Internet Payments

Secure & Reliable

Your data is encrypted and secure with us.
Godaddyseal image
VeraSafe Security Seal

Lethbridge Herald Newspaper Archives

- Page 11

Join us for 7 days to view your results

Enter your details to get started

or Login

What will you discover?

  • 108,666,265 Obituaries
  • 86,129,063 Archives
  • Birth & Marriages
  • Arrests & legal notices
  • And so much more
Issue Date:
Pages Available: 32

Search All United States newspapers

Research your ancestors and family tree, historical events, famous people and so much more!

Browse U.S. Newspaper Archives

googlemap

Select the state you are looking for from the map or the list below

OCR Text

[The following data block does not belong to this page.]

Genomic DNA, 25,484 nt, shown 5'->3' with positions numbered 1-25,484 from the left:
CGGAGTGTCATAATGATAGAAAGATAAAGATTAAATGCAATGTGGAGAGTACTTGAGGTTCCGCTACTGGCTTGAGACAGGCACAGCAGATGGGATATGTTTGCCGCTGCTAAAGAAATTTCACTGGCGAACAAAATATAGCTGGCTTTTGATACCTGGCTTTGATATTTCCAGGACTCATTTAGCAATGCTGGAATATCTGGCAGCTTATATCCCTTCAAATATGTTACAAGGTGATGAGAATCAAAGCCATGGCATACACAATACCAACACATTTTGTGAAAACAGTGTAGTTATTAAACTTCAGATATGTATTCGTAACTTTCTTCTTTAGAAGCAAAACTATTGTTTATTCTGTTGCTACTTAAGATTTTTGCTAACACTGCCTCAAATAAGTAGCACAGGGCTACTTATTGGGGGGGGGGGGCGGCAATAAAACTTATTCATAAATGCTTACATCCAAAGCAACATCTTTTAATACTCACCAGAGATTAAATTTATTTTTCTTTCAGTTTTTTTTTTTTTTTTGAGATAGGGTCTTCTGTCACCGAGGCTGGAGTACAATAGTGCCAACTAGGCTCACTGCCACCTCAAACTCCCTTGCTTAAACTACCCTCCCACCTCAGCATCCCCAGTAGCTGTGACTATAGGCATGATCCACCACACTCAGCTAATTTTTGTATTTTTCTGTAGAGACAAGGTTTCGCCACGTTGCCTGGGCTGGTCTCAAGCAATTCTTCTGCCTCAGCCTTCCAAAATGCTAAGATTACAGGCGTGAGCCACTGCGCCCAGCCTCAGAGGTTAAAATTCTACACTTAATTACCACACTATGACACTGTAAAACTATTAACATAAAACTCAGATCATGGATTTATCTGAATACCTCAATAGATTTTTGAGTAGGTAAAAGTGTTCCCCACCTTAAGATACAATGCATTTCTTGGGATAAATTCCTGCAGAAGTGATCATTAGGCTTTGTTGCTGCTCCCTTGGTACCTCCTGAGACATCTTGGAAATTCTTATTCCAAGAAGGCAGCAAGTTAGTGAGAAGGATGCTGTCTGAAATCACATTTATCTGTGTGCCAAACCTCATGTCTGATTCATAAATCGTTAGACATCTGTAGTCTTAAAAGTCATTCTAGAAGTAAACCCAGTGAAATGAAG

Lethbridge Herald, The (Newspaper) - September 30, 1971, Lethbridge, Alberta September 30, 1971 THE IETHBRIDGE HERAID Last minute field-goal turns trick Cutler, Lawrence combine to pace Esks EDMONTON (CP) The Es- kimos finally won Wednesday night, 35 Larry Lawrence ig- nited a fourth-quarter comeback that pushed Edmonton past Montreal Alouettes 12-11 in a Canadian Football League inter- locking game. Cold as the weather for three quarters, and down (J-0, the Es- kimos caught fire when Law- rence came on to relieve Bruce Lemmerman. Dave Cutler warmed the hearts of fans who turned out in rain, snow, wind and tem- peratures in the 30s when he lacked a 52-yard field goal with 10 seconds left to give Edmon- ton its second win of the season. The Eskimos have lost 10. Edmonton's previous victory, back on Aug. 4, was also a heart-stopping On that occasion, Culler kicked a yard field goal with 35 seconds left to give Ihe Eskimos a 20-19 win over British Columbia Lions. The long-haired Lawrence had muffed earlier opportunities to become Edmonton's first-string quarterback. But he got another chance after the Alouettes inter- cepted four of Lemmerman's 20 pass attempts. Lawrence promptly threw a 51 yard touchdown pass i o George McGowan and the Eski- Canadiens come close lo first setback California Seals finally win By THE CANADIAN PRESS Montreal Canadiens needed a last-minute rally Wednesday lo preserve their undefeated slreak in the National Hockey League exhibition series. Yvan Cournoyer scored with 58 seconds remaining to gain Canadiens a 3-3 tie with New York rangers before fans at Halifax. The victory left Canadians h four wins and three ties for 11 points, one ahead ol the idle Vancouver Canucks, who are also unbeaten in pre-season games with three victories and four ties. In other games, California Seals scored their first win since training camp opened, 5-4, over Detroit Red Wings at Osh- awa, Ont.; Buffalo Sabres and Pittsburgh Penguins tied 4-4 at S'udbury, Ont., and Los Angeles Kings upset Chicago Black Hawks 5-2 at Victoria The first penalty shot of the season wns also awarded Wednesday nighl, but Jacques Lapcrrierc was unable lo capi- talize for Canadians when his shot was slopped by Rangers' goalie GiJlcs Villcmeure. Rcjcan Iloulc and Phil Rob- erto were the other lUonlreal marksmen. Pierre .larry, Rod Gilbert and Ted Irvine con- nected for New York. CARLETON WINS IT Only fans were present at Oshava lo cheer Ihe under- dog Seals as they overcame a 4-1 deficit to trim the Wings. Former Boston Bruin Wayne Carleton netlcd the winning goal Swimming club holds workouls The Lelhbridge Lions Ama- teur Swim Team arc prepar- ing for another full season. According to one official some 85 swimmers are current- ly taking part i.i the teams workouts. An> one wishing lo try for a berth on (he team are welcome lo contact the club and arrange for a tryout. Meanwhile, Stan Siwik, the coach of the Lions Club, is at- tending the First World Swim- ming Clinic which is being held at Montreal. The four-day clinic, which got under way to- day, is .sponsored by the Am- erican Swimming Coaches As- sociation. Siwik joins such notable Ca- nadian coaches as Howard Fir- by, George .Gale and Niclt Thierry. Five other swim in- structors from Calgary are also taking in the clinic. with less than three minutes re- maining. Other California scorers were Walt McKechnie, Bert Marshall, Tom Williams and Gerry Pin- tCcclestone, Nick Libett dor. Tim and Mickey Redmond scored for Detroit. Hay Marlyniuk, on loan from Montreal, was in California's nets. The Penguins also had to make a comeback to earn Lheir College hockey impresses scouts TORONTO (CP) College hockey, once Ihe bult of derision by professional scouls, has sud- denly become respectable. Its imag" polished somehwat by the showing made by three rookies al the National Hockey League training camp of To- ronto -.aple Leafs. John Grisdalc of Michigan Tech, Murray Heallcy, of the University of Wisconsin and Brian St. John of the University of Toronto are the players who have impressed Leaf officials. Heallcy and SI. John have been assigned to Tulsa Oilers of Iho Central League for season- ing, but Grisdale remains as a strong candidate for the big team. Even so, Jim Gregory, Leafs' genera] manager, has some re- servations. "For the past three or four years we have all been scouting college teams. It doesn't mailer me where a player comes Tom" he said Wednesday. "But my beef is with the rules. They make it difficult for a college player to adapt to the professional Gregory added. "People say the rules must be all right because several play- ers have come into the NHL from ho continued. "But 1 wonder how many more would be con ng in if the rules were different." College hockey forbids body- checking in the opponents' zone and Ibis is one of ihe rules that gripes Gregory. NHL teams used lo prefer rookies who had previous expo- sure (o hard hitting hockey in junior A ranks. But the scene is changing and Grisdale provides a good exam- ple of a player who enjoys bod- ily contact, despite an appren- ticeship in college ranks. "f don't see the point of the (college) Grisdale said, but I don't tliink they hurt any- body "You're not supposed lo nil, but that doesn't mean that you don't use your body. What you do is ride ihe player off. What the rule really meant was that you couldn't catch a guy behind the net with his head down and lay into him." Psychology sports HOCKEY TICKETS LETHBRIDGE SUGAR KINGS SEASON TICKETS ON SALE Thurs., Sept. 30th ancJ Fri., Oct. 1st p.m. Sat., Oct. 2nd p.m. We have a new scaling plan Place: in the Mall CENTRE VILLAGE 13lh STREET NORTH TORONTO (CD Psychol- ogical and physiological studies of athletes are going hand in hand with Hie super stars of today. So says Dr. Miroslav Vanek of Charles University, Prague, who will lecture at the world's first international symposium on the Art and Science of Coaching opening today at the Fitness Institute here. Dr. Vanek, one of the world's foremost sports psychologists and researchers, has conducted many studies of athletes under pressure in world, European and Olympic competition. "Psychology and physiology play an important part in all areas of Dr. Vanek said Wednesday. "This is the day of the super athlete. Whether he is on team, playing golf or figure skating the grind of competition frequently creates mental prob- lems. He may be in perfect physical condition, but mentally there may be something wrong. That's where we can help. "If an athlete is too exuber- ant, we try to calm him down If he shies away from others in the dressing room, we try to get him to become a member of the The symposium, from Oct. 1 to Ocl. 5, is designed to provide Canadian coaches in all sports and at all levels with authorita- tive resource material. The project is sponsored by the Coaching Association of Canada, the Canadian Olympic Association and a life insurance company. IVliuor hockey Registralions for the Leth- bridgc Minor Hockey Associa- tion arc still being accepted but Saturday is the deadline for the 1971-72 season. A number of openings are Mill available in Midget and Ju- venile ranks. Players inleresl- cd in playing in cither division can register at Adams Ice Cen- tre from G-0 p.m. each evening. Also on tap this weekend is a Pee Wee practice Saturday for first-year players only. The vrorkouL is set for a.m. CLOTHES and FORMAL RENTALS Suggests That you drop in soon and browse around See Ilic greatest fall slock wc'vo ever fealurcd DOBBS HATS comnfclfi sim nnd color mnnc SHEARLING COATS PlM lnm DOWN FIILED JACKETS by Woodl ond 321-Tth ST. SOUTH LETHBRIDGE, ALBERTA PHONE 327-2O73 tie with the Sabres. Nick Harba- ruk scored at of the third pcrioc' after goallendcr Jim Rutherford was removed for an extra attacker. Greg Polis, Syl Apps and Ken Schinkel got the other goals lor Pittsburgh. .Eddie Shack tallied1 twice for Buffalo with Gil Perreault prov- iding one goal. HAWKS LISTLESS There were few dramatics during the Kings surprising vic- tory over the listless Hawks. Dale Hoganson's goal, early in the second period, was the win- ner. Other snipers for the Kings were Real L e m i e u x, Mike Byers, Bob Berry and Ross Lonsberry. Danny O'Shea and Bobby Hull supplied Chicago's goals, both of which came late in the sec- ond period. In Toronto, Maple Leafs re- ported that defencenian Jim Dorey and centre Dave Kcou would miss tonight's game at Maple Leaf Gardens against Minnesota North Stars and also weekend games in St. Louis and Chicago. Miyashiro pols three markers Chlf Miyashiro hoofed in three goals and led Wilson to a 3-0 victory over Catholic Cen- tral in Junior High School Soc- cer action Wednesday night. Meanwhile, St. Basil's and St. Mary's fought lo a score- less tie. mos were on their way to snap- ping an c i g h t -g a m c losing slreak. Bayne Nome's interception led lo a 24-yard field goal by Cutler that put Edmonton ahead for the first time. Montreal fought back on Sonny Wadu's passing and kicked a field goal lo go ahead again with one minute and 17 seconds left to play. Bui Ihe Eskimos, who had blown a couple of other games this season in the dying min- utes, refused to give up this time. Lawrence tlircw 17 yards lo John Embree, Ihen sent Gene Foster 11 yards on a draw play. Lawrence pushed over centre for three yards, then turned things over to Cutler. With the wind at his back, Cutler was right on target, and Montreal was kept out of sole possession of second place in the Eastern Conference. The Al- ouettes, who play the Lions in Vancouver Saturday, remain in a tie with Hamilton Tiger-Cats. Edmonton coach Ray Jauch was happy, but not estalic. "It's nice to be said we didn'l exactly blow them over.'1 STILL FAR BACK Aclually, things still look- bleak for Uie Eskimos. They are in last place, five points behind the Lions and Winnipeg Blue Bombers, and have only a slim chance of catching a playoff position. The statistics indicate Al- ouclles corlribuled lo the..- own downfall after scooting a: nn a touchdown by Terry 'i. shcn. two singles and a goal by Juslin Canalc. Montreal got inside the Ed- m o n t o n 30-yard line seven limes, but failed lo colled points on Ihree occasions and managed only a single on two nlhcrs. Oinalc twice hit goal posts on field-goal attempts and Eskimos' Dave Walker erased another Alouette threat with an interception in the end zone. EDMONTON 12 MONTREAL 11 MTL EDM Firsl 51 9 Yards rushing U2 da Nel offence Passes made-fried lerceDfions-yds... MV MOTHER'S ILL.MAfTl', I'M eoiN1 T' STAY WITH 'ER FDR A COUPLE Ov DAYS-COULbYER LOOK IN ON ANDY FOR ME? ANYTHIN1 F'YOU, FLO SHOULD i TAKE ANYTHIN'; REPUTATION WOULt> COME IN HANDY NAT-HANKS, DEAC, THERE'S FOOb AN' ALL THAT IN Short sport EXHIBITION I WARWICK ON SHELF KAMLOOPS, B.C. (CP) A! PAUL. Minn. (AP) three-goal effort by 15-year-old, Minnesota Vikings middle line- Emil Demoissac led New West- i backer Lonnie Warwick was re- minster Bruins lo an easy 11 2 1 porlcd in satisfactory condition exhibition junior hockey I following knre surgery j over Kamloops Rockets Wed- Tuesday. nesday night. X DROPPED VANCOUVER (CP) The British Columbia Lions of the Western Football Conference today announced the release of Max Hubor, a four year veter- an lineman. IJubcr, is an offensive tackle who came lo the Lion.s from Brigliatn Youiig Univer- sity. A spokesman for Midway Hospital said doctors removed Iwo bone fragments from War- wick's right knee. ROOKIE HURT NEW YORK (AP) New York Jets said Tuesday tliat Scott Palmer, a rookie defen- sive tackle, suffered several fradured ribs in an auto acci- dent Monday night and will be lost (o the club for five to iix weeks. MEETING City Men's Basketball League Thursday, Sept. 30 7.30 p.m. Civic Sports Centre Rm. No. 2 II would he appreciated if all team representatives attend High Profit Franchise Opportunity Living Lighling, a rapidly ex- panding chain of specialty lamp, chandelier and shade cenlres, has another prime location available at ihe new Cenlre Village Mall in Leth- bridge for qualified indivi- duals, 12 Canadian ttorei new open Systems and Buying powtr of a major chain. Complete training program Invesl men] required J20.000. Exceplion earning lial "CLIP AND MAIL" Name Address Cily Phone LIVING LIGHTING LTD. Suile 300, 48 Yonge Street, Toronto 1, Ontario, I 363-5166 or 363-5167, Mr. i E. K. Loysl, President. i At Firestone Stores listed below or participating Dealers: Corner 3rd Ave. and 8th St. S. Phone 327-8548 Open Daily 8 a.m. to p.m. Wllh Thn Complain Now Stock" ;